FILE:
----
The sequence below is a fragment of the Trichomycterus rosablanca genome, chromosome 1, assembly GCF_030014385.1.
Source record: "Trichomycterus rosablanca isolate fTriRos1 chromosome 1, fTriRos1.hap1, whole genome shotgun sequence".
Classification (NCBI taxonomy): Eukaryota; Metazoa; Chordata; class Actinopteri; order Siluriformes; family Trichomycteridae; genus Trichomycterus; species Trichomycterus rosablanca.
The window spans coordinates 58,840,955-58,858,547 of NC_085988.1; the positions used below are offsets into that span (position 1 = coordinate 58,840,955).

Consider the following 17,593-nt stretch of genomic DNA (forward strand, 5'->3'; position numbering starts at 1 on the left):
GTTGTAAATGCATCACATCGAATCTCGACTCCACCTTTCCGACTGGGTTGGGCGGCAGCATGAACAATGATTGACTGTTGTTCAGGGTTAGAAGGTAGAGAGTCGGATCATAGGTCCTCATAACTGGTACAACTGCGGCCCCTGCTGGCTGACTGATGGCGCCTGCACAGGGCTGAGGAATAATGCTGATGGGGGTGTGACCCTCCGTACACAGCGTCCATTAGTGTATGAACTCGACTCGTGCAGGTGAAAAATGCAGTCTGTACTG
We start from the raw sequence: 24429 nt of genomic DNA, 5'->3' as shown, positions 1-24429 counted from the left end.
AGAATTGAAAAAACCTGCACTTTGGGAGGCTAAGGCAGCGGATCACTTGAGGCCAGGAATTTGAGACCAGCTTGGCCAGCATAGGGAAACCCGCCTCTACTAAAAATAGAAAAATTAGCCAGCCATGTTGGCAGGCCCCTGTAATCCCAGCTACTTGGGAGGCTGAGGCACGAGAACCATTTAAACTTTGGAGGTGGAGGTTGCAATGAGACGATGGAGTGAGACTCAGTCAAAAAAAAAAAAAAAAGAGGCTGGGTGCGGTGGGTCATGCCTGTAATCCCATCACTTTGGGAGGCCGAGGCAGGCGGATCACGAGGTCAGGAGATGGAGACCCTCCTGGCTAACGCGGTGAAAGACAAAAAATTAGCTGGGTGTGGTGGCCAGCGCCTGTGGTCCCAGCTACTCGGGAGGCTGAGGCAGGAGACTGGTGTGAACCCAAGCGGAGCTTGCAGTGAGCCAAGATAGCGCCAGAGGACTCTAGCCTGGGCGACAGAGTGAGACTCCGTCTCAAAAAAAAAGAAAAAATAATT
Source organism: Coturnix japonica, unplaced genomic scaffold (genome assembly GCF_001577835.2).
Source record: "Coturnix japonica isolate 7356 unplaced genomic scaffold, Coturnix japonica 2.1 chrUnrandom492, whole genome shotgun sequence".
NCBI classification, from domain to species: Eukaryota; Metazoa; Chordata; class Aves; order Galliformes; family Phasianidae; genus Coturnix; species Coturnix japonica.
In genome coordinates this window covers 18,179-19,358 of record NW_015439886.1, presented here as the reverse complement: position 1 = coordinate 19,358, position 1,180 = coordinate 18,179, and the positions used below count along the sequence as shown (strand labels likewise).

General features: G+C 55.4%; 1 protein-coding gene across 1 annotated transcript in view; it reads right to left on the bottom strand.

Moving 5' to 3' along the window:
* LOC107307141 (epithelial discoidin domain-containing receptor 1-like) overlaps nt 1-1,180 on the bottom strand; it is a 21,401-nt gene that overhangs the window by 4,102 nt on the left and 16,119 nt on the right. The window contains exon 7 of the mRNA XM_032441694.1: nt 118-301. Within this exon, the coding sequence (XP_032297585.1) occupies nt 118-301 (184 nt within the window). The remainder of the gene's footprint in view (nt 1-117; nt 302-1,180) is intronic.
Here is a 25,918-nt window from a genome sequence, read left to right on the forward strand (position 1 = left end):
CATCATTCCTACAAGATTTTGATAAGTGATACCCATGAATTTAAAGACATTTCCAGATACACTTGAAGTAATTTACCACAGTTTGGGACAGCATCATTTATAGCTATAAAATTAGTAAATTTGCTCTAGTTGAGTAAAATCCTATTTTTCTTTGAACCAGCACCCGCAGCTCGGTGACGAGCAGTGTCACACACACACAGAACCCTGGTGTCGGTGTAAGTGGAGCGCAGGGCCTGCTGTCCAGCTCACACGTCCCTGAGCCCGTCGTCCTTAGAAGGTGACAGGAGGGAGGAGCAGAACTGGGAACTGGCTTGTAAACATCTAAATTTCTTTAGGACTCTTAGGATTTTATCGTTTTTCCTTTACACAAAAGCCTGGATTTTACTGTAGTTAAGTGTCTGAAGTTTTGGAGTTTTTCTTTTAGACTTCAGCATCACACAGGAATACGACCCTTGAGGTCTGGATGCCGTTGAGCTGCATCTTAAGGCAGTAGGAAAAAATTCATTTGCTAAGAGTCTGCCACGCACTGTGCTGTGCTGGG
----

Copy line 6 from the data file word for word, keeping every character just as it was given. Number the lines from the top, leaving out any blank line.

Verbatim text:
GTTGTAAATGCATCACATCGAATCTCGACTCCACCTTTCCGACTGGGTTGGGCGGCAGCATGAACAATGATTGACTGTTGTTCAGGGTTAGAAGGTAGAGAGTCGGATCATAGGTCCTCATAACTGGTACAACTGCGGCCCCTGCTGGCTGACTGATGGCGCCTGCACAGGGCTGAGGAATAATGCTGATGGGGGTGTGACCCTCCGTACACAGCGTCCATTAGTGTATGAACTCGACTCGTGCAGGTGAAAAATGCAGTCTGTACTG